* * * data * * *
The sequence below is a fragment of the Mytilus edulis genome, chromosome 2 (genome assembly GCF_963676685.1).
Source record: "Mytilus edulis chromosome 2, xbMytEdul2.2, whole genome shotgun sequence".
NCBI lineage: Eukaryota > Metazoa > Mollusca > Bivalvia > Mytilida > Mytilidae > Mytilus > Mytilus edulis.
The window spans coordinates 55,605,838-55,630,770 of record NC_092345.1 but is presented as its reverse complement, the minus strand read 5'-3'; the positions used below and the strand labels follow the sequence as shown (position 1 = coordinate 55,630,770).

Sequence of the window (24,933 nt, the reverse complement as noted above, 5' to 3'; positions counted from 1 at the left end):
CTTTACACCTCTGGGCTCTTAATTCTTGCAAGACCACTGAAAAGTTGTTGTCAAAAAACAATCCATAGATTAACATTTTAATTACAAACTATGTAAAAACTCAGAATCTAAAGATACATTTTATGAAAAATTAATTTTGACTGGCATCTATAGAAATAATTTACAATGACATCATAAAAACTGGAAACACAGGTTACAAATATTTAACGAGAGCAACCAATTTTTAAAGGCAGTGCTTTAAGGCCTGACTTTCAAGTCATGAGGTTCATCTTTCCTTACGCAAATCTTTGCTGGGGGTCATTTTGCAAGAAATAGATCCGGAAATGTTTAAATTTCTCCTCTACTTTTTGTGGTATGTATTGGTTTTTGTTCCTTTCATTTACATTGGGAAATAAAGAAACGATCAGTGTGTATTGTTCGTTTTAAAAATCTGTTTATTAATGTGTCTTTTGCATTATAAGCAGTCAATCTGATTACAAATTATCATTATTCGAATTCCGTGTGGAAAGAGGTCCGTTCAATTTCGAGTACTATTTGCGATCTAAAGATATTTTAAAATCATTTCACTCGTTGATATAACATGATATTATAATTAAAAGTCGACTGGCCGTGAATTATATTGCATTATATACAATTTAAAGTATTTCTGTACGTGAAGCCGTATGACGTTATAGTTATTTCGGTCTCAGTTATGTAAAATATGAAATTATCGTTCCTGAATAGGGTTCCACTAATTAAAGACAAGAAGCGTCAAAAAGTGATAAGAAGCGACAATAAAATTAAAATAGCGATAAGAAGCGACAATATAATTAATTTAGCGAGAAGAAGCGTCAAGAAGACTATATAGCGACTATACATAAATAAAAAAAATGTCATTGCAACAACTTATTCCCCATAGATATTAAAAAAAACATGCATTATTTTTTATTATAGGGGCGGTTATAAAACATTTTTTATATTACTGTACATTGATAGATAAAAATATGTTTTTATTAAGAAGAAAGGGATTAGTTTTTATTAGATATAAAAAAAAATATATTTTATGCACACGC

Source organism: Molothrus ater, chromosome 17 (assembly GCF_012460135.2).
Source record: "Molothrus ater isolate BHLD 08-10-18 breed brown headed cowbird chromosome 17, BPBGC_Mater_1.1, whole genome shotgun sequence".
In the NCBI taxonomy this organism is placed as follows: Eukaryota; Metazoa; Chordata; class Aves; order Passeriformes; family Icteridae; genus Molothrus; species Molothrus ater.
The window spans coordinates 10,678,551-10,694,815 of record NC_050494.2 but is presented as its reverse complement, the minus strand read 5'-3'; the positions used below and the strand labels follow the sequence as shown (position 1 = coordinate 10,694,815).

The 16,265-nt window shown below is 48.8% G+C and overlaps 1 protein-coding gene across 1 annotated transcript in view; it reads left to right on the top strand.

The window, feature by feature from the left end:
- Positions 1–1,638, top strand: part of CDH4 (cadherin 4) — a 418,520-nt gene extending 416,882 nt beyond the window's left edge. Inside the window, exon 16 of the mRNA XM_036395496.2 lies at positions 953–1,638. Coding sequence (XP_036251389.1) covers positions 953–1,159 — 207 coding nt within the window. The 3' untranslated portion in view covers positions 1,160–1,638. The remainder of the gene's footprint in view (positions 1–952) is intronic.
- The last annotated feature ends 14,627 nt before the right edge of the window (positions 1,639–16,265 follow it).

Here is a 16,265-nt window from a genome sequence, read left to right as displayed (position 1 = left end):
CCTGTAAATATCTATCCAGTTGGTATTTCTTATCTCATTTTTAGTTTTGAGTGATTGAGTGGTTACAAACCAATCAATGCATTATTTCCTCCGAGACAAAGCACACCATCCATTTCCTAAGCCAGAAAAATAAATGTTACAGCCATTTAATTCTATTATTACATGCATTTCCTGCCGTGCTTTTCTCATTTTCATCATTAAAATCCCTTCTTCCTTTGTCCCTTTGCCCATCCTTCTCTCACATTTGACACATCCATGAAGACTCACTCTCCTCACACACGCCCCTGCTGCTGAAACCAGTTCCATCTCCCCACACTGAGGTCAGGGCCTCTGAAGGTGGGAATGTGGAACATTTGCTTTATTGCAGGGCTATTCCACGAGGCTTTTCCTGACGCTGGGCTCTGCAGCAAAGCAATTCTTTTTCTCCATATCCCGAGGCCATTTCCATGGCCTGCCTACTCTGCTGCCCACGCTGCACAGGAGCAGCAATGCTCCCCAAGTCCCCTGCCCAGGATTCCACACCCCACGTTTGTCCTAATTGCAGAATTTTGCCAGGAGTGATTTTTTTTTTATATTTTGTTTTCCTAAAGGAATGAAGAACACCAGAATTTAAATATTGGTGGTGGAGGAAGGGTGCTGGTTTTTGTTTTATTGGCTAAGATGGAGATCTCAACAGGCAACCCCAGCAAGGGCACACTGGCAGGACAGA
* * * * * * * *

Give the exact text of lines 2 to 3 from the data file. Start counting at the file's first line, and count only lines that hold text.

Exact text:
Source record: "Mytilus edulis chromosome 2, xbMytEdul2.2, whole genome shotgun sequence".
NCBI lineage: Eukaryota > Metazoa > Mollusca > Bivalvia > Mytilida > Mytilidae > Mytilus > Mytilus edulis.